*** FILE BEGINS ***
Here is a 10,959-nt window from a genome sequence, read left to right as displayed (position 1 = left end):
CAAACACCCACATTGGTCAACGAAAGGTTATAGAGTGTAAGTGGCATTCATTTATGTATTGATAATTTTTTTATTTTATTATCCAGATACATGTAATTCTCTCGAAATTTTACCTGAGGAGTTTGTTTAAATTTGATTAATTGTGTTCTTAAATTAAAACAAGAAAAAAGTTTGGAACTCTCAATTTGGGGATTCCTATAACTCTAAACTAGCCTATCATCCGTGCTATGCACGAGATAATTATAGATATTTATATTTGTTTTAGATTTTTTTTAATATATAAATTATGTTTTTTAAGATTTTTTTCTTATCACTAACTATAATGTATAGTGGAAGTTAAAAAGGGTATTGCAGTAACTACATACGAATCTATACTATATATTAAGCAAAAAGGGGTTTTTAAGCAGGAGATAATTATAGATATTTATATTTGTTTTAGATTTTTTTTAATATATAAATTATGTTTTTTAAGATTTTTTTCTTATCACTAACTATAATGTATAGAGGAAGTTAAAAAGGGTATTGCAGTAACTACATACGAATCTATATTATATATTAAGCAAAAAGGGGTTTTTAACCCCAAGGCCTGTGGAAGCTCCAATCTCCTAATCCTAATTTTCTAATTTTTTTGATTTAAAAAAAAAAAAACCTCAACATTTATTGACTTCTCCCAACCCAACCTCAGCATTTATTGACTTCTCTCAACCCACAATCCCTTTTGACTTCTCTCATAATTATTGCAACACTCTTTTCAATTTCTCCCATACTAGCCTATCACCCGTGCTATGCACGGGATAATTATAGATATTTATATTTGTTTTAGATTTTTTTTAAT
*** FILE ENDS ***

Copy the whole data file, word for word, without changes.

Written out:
Here is a 10,959-nt window from a genome sequence, read left to right as displayed (position 1 = left end):
CAAACACCCACATTGGTCAACGAAAGGTTATAGAGTGTAAGTGGCATTCATTTATGTATTGATAATTTTTTTATTTTATTATCCAGATACATGTAATTCTCTCGAAATTTTACCTGAGGAGTTTGTTTAAATTTGATTAATTGTGTTCTTAAATTAAAACAAGAAAAAAGTTTGGAACTCTCAATTTGGGGATTCCTATAACTCTAAACTAGCCTATCATCCGTGCTATGCACGAGATAATTATAGATATTTATATTTGTTTTAGATTTTTTTTAATATATAAATTATGTTTTTTAAGATTTTTTTCTTATCACTAACTATAATGTATAGTGGAAGTTAAAAAGGGTATTGCAGTAACTACATACGAATCTATACTATATATTAAGCAAAAAGGGGTTTTTAAGCAGGAGATAATTATAGATATTTATATTTGTTTTAGATTTTTTTTAATATATAAATTATGTTTTTTAAGATTTTTTTCTTATCACTAACTATAATGTATAGAGGAAGTTAAAAAGGGTATTGCAGTAACTACATACGAATCTATATTATATATTAAGCAAAAAGGGGTTTTTAACCCCAAGGCCTGTGGAAGCTCCAATCTCCTAATCCTAATTTTCTAATTTTTTTGATTTAAAAAAAAAAAAACCTCAACATTTATTGACTTCTCCCAACCCAACCTCAGCATTTATTGACTTCTCTCAACCCACAATCCCTTTTGACTTCTCTCATAATTATTGCAACACTCTTTTCAATTTCTCCCATACTAGCCTATCACCCGTGCTATGCACGGGATAATTATAGATATTTATATTTGTTTTAGATTTTTTTTAAT